Fade to blue: Dave Ray's death is final note in Koerner, Ray & Glover legacy

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Koerner, Ray & Glover performed at the Newport Folk Festival in the '60s.

A week before he died, Dave Ray refused to talk about his "mortality," as he put it. He sounded annoyed even to have to use the word.

"I've got a lot of thinking to do, and I'd like to do it on my own," Ray said, lying in a recliner at his home in Minneapolis' Seward neighborhood on Nov. 21. "I certainly don't need someone else's interpretation of what I think."

Dave (Snaker) Ray was nothing if he wasn't direct and to the point. It's part of what made him such an admired musician. It also might help explain why his first and best-known group, pioneering Twin Cities folk-blues trio Koerner, Ray and Glover, never got much mainstream attention in its 41 years of performance.

"Anytime we met people in a position to give our career a boost, one of the three of us always managed to insult them in one way or another," Ray said, laughing.

The singer and guitarist, 59, agreed to an interview only because he was promised the resulting story would focus on the legacy of Koerner, Ray and Glover and not his health.

The trio had another of its semiannual local gigs at First Avenue coming up. It was pretty well known the show might be their last. Ray had been diagnosed with stage IV adenocarcinoma in May, and the cancerous masses that started in his lungs were spreading rapidly.

Now Friday's concert has become a tribute to Ray, led by his old bandmates, singer/guitarist "Spider" John Koerner and harmonica player Tony Glover.

Circumstances have changed, clearly. But a promise is still a promise.

A case for KR&G

"We've never done it the 1-2-3-4 way," Glover said recently, recounting a scene in a video documentary about Koerner, Ray and Glover that shows the three musicians tapping their feet in different time to the same song.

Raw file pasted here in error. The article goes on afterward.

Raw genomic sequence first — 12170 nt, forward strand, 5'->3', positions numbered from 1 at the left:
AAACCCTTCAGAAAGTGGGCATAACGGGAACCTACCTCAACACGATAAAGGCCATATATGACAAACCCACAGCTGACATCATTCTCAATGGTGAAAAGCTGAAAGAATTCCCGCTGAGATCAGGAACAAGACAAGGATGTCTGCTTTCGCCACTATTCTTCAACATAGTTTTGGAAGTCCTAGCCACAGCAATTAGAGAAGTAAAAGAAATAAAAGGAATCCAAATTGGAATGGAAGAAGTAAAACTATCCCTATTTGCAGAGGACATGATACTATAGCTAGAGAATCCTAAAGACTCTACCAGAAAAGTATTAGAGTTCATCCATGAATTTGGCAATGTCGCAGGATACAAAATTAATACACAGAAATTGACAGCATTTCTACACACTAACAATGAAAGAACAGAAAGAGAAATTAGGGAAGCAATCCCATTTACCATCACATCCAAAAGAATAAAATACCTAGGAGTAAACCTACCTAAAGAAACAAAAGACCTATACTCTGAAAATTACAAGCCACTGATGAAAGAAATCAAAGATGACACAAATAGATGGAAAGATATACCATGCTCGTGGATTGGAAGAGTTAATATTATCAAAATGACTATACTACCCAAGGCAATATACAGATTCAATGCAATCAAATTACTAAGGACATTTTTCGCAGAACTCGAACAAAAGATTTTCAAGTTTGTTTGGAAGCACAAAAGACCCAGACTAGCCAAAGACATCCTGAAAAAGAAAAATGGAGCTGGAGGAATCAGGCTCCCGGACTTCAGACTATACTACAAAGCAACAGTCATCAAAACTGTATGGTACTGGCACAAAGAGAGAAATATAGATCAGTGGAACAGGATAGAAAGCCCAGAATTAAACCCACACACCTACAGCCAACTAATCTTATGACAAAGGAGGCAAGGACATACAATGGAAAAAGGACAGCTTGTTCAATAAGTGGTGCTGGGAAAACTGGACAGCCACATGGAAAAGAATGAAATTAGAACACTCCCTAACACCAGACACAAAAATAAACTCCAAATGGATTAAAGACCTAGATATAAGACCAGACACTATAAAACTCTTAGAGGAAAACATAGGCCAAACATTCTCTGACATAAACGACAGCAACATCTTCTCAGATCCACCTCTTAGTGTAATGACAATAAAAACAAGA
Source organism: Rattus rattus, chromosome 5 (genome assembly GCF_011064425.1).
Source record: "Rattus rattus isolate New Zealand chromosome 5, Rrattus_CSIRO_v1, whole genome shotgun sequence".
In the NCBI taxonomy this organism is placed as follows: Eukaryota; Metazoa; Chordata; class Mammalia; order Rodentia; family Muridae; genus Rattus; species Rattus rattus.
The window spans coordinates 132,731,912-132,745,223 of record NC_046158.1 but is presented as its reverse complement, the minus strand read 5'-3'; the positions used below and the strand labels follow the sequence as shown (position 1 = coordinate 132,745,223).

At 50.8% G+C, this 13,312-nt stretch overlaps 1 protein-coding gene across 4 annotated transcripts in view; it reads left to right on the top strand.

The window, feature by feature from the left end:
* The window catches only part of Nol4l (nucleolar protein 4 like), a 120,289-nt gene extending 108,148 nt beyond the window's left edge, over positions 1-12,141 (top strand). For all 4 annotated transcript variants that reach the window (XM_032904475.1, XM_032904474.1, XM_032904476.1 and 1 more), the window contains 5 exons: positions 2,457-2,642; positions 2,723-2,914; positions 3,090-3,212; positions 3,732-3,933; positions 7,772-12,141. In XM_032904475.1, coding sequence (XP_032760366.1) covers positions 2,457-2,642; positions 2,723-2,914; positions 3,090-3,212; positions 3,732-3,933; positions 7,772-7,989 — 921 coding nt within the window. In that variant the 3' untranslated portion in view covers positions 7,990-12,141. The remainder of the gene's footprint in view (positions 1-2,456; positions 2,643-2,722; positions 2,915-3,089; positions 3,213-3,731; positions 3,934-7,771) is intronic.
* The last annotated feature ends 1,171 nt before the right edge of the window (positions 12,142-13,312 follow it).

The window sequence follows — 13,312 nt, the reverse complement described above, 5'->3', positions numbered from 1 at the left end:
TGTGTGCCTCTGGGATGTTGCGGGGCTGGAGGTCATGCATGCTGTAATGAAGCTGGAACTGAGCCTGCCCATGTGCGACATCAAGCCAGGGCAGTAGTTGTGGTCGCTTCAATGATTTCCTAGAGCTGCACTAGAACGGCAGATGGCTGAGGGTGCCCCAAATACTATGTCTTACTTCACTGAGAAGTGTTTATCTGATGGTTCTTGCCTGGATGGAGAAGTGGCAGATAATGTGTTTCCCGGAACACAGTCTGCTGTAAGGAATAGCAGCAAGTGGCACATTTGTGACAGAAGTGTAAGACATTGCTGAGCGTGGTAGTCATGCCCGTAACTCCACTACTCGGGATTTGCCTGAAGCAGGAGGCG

The image is akin to seeing the wheels of a car spinning at different speeds in opposite directions. But the thing still drives.

Till the very end, KR&G could still kick it in gear, too. The all-acoustic trio stayed on track despite scant industry support, meandering solo careers and divergent personal lives.

Ray demonstrated KR&G's trademark resilience just six days before he died Thanksgiving morning: He played his last show with the trio at a roots-music conference at Princeton University in New Jersey.

"Ragged but right," Glover said before the show, talking about their music and, really, everything else. "That's what we always aimed for."

You've probably read these kinds of music articles before: "This is the best band you've never heard of." "This is the band that started [insert music trend here]." "This is the band that influenced the Beatles, Stones and Bob Dylan."

All these statements could be wheeled out for Koerner, Ray and Glover -- except we'd have to throw in Beck, Bonnie Raitt and countless local musicians to make the latter point.

In many ways, though, the true triumph of these three musicians comes from the less glamorous details.

All three showed caution, thrift and quiet determination in their long careers. Go ahead and call them Minnesota values: They never spent a lot of money or time making records; never had a real manager or booking agent; never got overly ambitious about what the music business might have to offer. But heck if they didn't make a lot of great records and have a lot of good times.

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